Patients in eight states can now legally obtain lethal drugs to end their lives but face obstacles enacting their wishes as Catholic hospitals expand
The telephone call from the pharmacist came when Neil Mahoney could still stagger from his bed to the porch of his mobile home to let his boisterous labrador out.
Mahoney, a once-rugged outdoorsman, now reduced to gaunt bones and a swollen belly riddled with incurable cancer, sighed with relief when he went back inside and heard the message.
Your prescription is ready, it said.
The call came in late September last year, and after the 64-year-old had faced months of obstacles he finally had access to lethal drugs under Colorado’s 2016 End of Life Options Act. The state is one of a growing number in the US that allow terminally ill patients to obtain medications to end their own lives.
Even as an increasing number of US states have legalized assisted dying laws, exercising that option is challenging for patients in a country where many large hospital systems have deep religious ties. About one in six hospital patients are now cared for at a Catholic hospital, according to the Catholic Health Association.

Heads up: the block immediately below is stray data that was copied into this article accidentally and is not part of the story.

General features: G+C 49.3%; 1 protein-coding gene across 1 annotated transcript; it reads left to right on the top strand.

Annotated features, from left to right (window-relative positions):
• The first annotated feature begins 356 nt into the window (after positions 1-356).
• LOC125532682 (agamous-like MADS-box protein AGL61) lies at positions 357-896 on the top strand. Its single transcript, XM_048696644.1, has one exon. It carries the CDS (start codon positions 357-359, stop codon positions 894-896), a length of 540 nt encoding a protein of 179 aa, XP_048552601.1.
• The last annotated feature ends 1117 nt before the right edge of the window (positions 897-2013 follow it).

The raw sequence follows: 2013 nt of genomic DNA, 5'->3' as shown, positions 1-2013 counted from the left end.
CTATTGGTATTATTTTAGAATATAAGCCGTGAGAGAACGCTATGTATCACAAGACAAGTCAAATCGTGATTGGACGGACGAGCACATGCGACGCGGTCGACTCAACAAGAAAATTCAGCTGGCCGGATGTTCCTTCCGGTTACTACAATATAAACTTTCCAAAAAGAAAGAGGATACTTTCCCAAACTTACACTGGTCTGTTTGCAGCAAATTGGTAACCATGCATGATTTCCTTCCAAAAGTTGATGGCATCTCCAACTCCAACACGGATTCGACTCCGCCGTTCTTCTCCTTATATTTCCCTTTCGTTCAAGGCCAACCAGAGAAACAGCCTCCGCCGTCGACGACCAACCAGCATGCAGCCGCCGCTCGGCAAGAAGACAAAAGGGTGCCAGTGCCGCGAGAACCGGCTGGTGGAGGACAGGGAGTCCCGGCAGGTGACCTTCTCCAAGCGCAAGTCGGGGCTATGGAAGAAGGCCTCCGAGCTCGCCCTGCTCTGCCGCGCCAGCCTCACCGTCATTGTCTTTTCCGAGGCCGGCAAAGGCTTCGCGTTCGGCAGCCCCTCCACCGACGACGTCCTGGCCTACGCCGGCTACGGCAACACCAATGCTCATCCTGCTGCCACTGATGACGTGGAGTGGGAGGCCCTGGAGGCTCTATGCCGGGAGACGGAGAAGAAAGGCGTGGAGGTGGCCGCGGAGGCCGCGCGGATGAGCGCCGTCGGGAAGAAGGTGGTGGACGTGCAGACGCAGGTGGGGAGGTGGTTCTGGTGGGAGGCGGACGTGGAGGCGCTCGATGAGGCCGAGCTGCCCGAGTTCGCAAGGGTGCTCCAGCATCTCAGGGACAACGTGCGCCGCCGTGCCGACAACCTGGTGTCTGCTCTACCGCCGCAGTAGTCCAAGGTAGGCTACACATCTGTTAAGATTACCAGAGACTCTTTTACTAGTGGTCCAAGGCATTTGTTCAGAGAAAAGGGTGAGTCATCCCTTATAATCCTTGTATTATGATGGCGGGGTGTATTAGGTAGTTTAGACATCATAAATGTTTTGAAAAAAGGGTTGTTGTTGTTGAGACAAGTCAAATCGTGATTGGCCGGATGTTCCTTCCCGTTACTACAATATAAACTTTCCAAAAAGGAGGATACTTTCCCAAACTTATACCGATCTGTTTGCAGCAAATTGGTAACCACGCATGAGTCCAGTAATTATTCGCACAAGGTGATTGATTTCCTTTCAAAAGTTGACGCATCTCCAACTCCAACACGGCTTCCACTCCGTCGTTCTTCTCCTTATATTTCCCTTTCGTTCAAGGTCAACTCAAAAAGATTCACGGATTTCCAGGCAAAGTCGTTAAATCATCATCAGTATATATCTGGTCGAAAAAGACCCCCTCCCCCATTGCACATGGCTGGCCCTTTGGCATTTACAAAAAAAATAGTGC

Centura Health Corp, the Christian-run hospital where Mahoney sought treatment for his cancer, regards assisted dying as “intrinsically evil”, citing the firm’s governing rules, the Ethical and Religious Directives for Catholic Health Care Services. The hospital has barred its physicians from following the state law. In August, it fired his physician, Dr Barbara Morris, for consulting with Mahoney with the aim of carrying out his wishes.
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